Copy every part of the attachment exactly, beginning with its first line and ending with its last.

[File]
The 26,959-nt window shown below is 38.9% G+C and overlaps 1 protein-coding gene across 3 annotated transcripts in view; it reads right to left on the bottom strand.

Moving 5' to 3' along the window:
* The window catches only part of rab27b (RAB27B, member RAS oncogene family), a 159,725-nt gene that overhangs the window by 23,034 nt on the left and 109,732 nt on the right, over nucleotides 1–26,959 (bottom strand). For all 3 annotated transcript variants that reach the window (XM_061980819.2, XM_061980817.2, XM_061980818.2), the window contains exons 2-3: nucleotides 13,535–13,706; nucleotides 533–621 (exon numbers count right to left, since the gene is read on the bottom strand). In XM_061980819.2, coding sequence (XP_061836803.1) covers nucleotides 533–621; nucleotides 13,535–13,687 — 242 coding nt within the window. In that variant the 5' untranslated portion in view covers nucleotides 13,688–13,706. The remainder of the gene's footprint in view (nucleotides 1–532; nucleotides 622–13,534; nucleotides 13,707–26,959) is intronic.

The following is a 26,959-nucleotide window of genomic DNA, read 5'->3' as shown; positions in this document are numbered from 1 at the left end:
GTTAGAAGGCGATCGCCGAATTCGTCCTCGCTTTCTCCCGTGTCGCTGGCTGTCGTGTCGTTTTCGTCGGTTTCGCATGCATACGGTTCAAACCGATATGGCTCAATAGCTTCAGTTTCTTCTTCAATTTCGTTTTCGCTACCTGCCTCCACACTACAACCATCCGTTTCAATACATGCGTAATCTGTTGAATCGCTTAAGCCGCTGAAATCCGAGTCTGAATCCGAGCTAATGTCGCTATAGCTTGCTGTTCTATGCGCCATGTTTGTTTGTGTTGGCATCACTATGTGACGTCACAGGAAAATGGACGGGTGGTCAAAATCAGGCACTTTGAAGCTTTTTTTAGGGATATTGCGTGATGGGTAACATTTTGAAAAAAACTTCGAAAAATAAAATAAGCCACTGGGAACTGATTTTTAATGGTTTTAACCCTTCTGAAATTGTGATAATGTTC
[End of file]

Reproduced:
The 26,959-nt window shown below is 38.9% G+C and overlaps 1 protein-coding gene across 3 annotated transcripts in view; it reads right to left on the bottom strand.

Moving 5' to 3' along the window:
* The window catches only part of rab27b (RAB27B, member RAS oncogene family), a 159,725-nt gene that overhangs the window by 23,034 nt on the left and 109,732 nt on the right, over nucleotides 1–26,959 (bottom strand). For all 3 annotated transcript variants that reach the window (XM_061980819.2, XM_061980817.2, XM_061980818.2), the window contains exons 2-3: nucleotides 13,535–13,706; nucleotides 533–621 (exon numbers count right to left, since the gene is read on the bottom strand). In XM_061980819.2, coding sequence (XP_061836803.1) covers nucleotides 533–621; nucleotides 13,535–13,687 — 242 coding nt within the window. In that variant the 5' untranslated portion in view covers nucleotides 13,688–13,706. The remainder of the gene's footprint in view (nucleotides 1–532; nucleotides 622–13,534; nucleotides 13,707–26,959) is intronic.

The following is a 26,959-nucleotide window of genomic DNA, read 5'->3' as shown; positions in this document are numbered from 1 at the left end:
GTTAGAAGGCGATCGCCGAATTCGTCCTCGCTTTCTCCCGTGTCGCTGGCTGTCGTGTCGTTTTCGTCGGTTTCGCATGCATACGGTTCAAACCGATATGGCTCAATAGCTTCAGTTTCTTCTTCAATTTCGTTTTCGCTACCTGCCTCCACACTACAACCATCCGTTTCAATACATGCGTAATCTGTTGAATCGCTTAAGCCGCTGAAATCCGAGTCTGAATCCGAGCTAATGTCGCTATAGCTTGCTGTTCTATGCGCCATGTTTGTTTGTGTTGGCATCACTATGTGACGTCACAGGAAAATGGACGGGTGGTCAAAATCAGGCACTTTGAAGCTTTTTTTAGGGATATTGCGTGATGGGTAACATTTTGAAAAAAACTTCGAAAAATAAAATAAGCCACTGGGAACTGATTTTTAATGGTTTTAACCCTTCTGAAATTGTGATAATGTTC